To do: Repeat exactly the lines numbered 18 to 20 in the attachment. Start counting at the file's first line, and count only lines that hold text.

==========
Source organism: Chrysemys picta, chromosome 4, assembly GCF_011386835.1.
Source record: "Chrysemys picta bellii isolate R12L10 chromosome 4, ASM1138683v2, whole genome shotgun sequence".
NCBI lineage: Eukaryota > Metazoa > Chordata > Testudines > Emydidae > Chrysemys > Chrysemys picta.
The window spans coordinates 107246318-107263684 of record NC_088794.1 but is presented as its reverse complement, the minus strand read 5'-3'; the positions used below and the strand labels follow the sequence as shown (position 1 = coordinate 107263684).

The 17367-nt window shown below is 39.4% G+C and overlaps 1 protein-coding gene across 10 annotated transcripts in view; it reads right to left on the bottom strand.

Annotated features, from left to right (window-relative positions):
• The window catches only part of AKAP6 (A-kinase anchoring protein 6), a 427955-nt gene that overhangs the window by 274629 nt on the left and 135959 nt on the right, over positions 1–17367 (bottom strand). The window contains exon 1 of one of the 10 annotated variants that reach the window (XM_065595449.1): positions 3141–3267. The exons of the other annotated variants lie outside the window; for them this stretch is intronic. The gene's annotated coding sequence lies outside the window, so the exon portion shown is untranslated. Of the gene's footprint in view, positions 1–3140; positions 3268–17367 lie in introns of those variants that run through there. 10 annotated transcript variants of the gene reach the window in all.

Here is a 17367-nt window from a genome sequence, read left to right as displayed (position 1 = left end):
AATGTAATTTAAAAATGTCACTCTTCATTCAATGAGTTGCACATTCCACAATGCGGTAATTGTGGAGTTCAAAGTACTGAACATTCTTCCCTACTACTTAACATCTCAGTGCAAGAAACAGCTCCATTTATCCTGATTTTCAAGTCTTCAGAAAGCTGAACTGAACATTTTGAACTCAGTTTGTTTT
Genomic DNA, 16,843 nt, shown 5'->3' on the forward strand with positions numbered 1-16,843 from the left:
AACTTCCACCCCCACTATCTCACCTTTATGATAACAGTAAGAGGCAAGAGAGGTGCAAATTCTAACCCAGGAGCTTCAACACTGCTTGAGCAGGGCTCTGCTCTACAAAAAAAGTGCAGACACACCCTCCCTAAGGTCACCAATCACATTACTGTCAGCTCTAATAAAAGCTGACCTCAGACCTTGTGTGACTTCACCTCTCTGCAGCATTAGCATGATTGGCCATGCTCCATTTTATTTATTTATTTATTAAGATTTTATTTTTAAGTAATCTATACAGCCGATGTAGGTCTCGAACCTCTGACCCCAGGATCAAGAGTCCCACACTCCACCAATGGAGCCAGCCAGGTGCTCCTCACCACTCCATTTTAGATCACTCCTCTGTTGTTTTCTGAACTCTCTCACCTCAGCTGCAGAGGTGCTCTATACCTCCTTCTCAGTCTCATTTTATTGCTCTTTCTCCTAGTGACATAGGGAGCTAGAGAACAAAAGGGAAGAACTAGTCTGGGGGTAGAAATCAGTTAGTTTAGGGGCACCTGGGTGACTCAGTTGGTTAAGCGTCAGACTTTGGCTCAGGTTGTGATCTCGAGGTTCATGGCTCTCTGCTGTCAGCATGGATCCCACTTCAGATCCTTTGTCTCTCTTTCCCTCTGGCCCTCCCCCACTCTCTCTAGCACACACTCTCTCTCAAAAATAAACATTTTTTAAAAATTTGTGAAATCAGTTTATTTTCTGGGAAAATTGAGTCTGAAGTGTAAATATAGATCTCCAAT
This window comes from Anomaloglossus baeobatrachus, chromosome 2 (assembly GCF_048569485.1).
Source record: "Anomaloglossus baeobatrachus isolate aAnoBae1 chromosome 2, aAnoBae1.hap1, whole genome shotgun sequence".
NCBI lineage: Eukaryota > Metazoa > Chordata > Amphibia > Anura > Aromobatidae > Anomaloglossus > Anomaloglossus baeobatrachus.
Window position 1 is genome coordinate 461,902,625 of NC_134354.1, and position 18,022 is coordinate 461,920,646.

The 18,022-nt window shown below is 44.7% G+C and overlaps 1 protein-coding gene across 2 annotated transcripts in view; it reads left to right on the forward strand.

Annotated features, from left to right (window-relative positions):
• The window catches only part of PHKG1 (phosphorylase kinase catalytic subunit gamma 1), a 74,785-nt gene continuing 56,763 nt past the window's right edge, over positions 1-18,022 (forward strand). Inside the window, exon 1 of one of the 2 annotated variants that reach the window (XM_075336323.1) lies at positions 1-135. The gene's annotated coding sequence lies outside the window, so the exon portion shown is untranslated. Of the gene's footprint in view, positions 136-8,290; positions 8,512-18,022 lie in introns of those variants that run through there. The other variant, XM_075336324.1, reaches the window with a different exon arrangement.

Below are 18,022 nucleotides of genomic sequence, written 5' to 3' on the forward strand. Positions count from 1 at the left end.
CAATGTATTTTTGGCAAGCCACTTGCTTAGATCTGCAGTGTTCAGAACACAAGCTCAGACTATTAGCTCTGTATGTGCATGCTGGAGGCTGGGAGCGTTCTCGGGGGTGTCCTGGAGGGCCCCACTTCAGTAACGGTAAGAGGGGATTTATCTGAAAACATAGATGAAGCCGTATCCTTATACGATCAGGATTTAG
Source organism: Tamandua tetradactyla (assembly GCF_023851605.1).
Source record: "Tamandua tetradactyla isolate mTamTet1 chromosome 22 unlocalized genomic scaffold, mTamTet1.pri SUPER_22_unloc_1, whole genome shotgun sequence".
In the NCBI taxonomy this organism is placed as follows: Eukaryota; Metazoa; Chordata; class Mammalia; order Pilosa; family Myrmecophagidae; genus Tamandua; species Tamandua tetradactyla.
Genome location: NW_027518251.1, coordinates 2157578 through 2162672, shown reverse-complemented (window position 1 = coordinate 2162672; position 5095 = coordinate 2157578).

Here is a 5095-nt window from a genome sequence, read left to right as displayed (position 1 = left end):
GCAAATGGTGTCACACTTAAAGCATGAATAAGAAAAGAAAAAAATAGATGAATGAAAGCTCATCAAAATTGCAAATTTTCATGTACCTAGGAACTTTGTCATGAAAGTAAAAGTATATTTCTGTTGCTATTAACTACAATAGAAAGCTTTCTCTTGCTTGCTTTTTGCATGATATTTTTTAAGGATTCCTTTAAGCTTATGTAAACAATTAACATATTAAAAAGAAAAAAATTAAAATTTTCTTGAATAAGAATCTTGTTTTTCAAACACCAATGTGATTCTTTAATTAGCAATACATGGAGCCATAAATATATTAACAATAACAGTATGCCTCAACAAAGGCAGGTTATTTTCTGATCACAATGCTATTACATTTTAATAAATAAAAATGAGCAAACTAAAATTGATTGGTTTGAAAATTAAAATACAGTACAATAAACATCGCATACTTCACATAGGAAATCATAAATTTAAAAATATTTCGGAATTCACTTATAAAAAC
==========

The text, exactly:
• The window catches only part of PHKG1 (phosphorylase kinase catalytic subunit gamma 1), a 74,785-nt gene continuing 56,763 nt past the window's right edge, over positions 1-18,022 (forward strand). Inside the window, exon 1 of one of the 2 annotated variants that reach the window (XM_075336323.1) lies at positions 1-135. The gene's annotated coding sequence lies outside the window, so the exon portion shown is untranslated. Of the gene's footprint in view, positions 136-8,290; positions 8,512-18,022 lie in introns of those variants that run through there. The other variant, XM_075336324.1, reaches the window with a different exon arrangement.

Below are 18,022 nucleotides of genomic sequence, written 5' to 3' on the forward strand. Positions count from 1 at the left end.
CAATGTATTTTTGGCAAGCCACTTGCTTAGATCTGCAGTGTTCAGAACACAAGCTCAGACTATTAGCTCTGTATGTGCATGCTGGAGGCTGGGAGCGTTCTCGGGGGTGTCCTGGAGGGCCCCACTTCAGTAACGGTAAGAGGGGATTTATCTGAAAACATAGATGAAGCCGTATCCTTATACGATCAGGATTTAG